Vera Pauw says “no excuses” for chant as Ireland face tough World Cup draw.

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By Creative Media News

Vera Pauw, the manager of the Republic of Ireland, believes it is appropriate that Uefa has launched an investigation after her players were caught performing a pro-IRA song after qualifying for their first World Cup.

After being placed in a difficult group with Canada, Australia, and Nigeria for the 2023 tournament, Pauw believes that the attention will soon shift to football and the enormous strides achieved by the country’s governing body to combat gender imbalance.

Last week, the Football Association of Ireland (FAI) apologized for a video that depicted the players celebrating their qualifying playoff victory over Scotland in their Hampden Park dressing room, tainting Ireland’s maiden appearance in a major tournament. In the video, players can be heard singing “Ooh ah, up the ‘RA” — a phrase expressing support for the Irish Republican Army.

Vera pauw says "no excuses" for chant as ireland face tough world cup draw.
Vera pauw says "no excuses" for chant as ireland face tough world cup draw.

“We made a mistake,” the Dutch manager stated. “As soon as you injure one person, you have committed an offense. However, the players had no significance. This is not an excuse, but our players are always visiting schools, children, and clubs. We are always available to serve as an example for others.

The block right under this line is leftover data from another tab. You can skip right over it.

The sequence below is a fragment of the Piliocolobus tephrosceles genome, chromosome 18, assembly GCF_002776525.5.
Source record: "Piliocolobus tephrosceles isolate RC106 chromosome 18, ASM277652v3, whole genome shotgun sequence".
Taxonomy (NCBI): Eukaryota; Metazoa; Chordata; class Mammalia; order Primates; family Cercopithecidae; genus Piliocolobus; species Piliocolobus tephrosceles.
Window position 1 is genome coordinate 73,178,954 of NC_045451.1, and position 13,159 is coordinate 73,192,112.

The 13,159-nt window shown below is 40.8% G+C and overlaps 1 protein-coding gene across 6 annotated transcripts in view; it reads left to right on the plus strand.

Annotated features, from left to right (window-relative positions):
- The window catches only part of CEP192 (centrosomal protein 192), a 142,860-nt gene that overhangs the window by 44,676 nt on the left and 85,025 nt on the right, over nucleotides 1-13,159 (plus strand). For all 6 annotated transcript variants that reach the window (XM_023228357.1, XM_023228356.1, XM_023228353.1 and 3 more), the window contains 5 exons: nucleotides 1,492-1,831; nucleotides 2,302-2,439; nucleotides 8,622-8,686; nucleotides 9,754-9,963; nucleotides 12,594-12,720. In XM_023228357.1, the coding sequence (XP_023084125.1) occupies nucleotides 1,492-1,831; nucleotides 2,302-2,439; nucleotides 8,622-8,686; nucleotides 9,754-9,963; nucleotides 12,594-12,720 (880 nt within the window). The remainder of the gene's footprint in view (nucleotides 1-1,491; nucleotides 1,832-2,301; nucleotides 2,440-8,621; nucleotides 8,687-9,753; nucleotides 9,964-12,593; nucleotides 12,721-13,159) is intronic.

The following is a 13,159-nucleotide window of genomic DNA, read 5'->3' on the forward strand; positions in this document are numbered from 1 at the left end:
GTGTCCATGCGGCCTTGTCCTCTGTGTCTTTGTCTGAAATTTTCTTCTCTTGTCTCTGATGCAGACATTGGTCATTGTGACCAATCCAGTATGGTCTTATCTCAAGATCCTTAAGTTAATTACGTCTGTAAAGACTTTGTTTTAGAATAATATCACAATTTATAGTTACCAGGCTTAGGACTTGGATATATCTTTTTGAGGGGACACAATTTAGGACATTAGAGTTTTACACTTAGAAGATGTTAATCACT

“It’s a shame that this occurred because nobody intended it. I hope that we will now play football. There is a Uefa inquiry, which is correct because a claim was made, and we must confront what will be revealed.

Ireland face tough world cup
Vera pauw says "no excuses" for chant as ireland face tough world cup draw.

“But let me be clear: there are no excuses, and I hope we’ve learned from this experience that you can sing the song your team is embracing, but you must know your history.”

Ireland is rated 24th in the world and will make its tournament debut against co-hosts Australia on the opening day, 20 July, in Sydney. Last year, they defeated the Matildas 3-2 in Dublin, which Pauw described as a “changing point” that inspired “genuine belief that we can accomplish something and improve.”

“We’re simply going to live life to the fullest and embrace it,” she said on Saturday at the draw in Auckland. “The greater the force, the better. It’s not about how many people are in the stands; the focus is on the work you must complete. “The larger the stage, the better, because this is what we’ve always envisioned.”

Since 2017, when the national team went on strike after accusing the FAI of failing to offer proper assistance, including being forced to change in public restrooms on the route to matches and sharing tracksuits with youth-team squads, the women’s game in Ireland has risen dramatically. They were granted more income and resources following mediation.

It was a turning point, according to Pauw. The FAI has responded in a way that no other association has ever done. We have the finest accommodations, stay in the same hotels as the men, and travel on a chartered jet.

“We had equal pay earlier than many nations, like the Netherlands, who are only receiving it now despite being European champions and World Cup finalists in 2017.”

“It has come out well due to the efforts of so many people. Not only the team and personnel, but also the management, the press, and the entire nation’s support. This team’s greatest strength is its cohesiveness. It’s no longer us against them; rather, we’re all working together to achieve greater heights.

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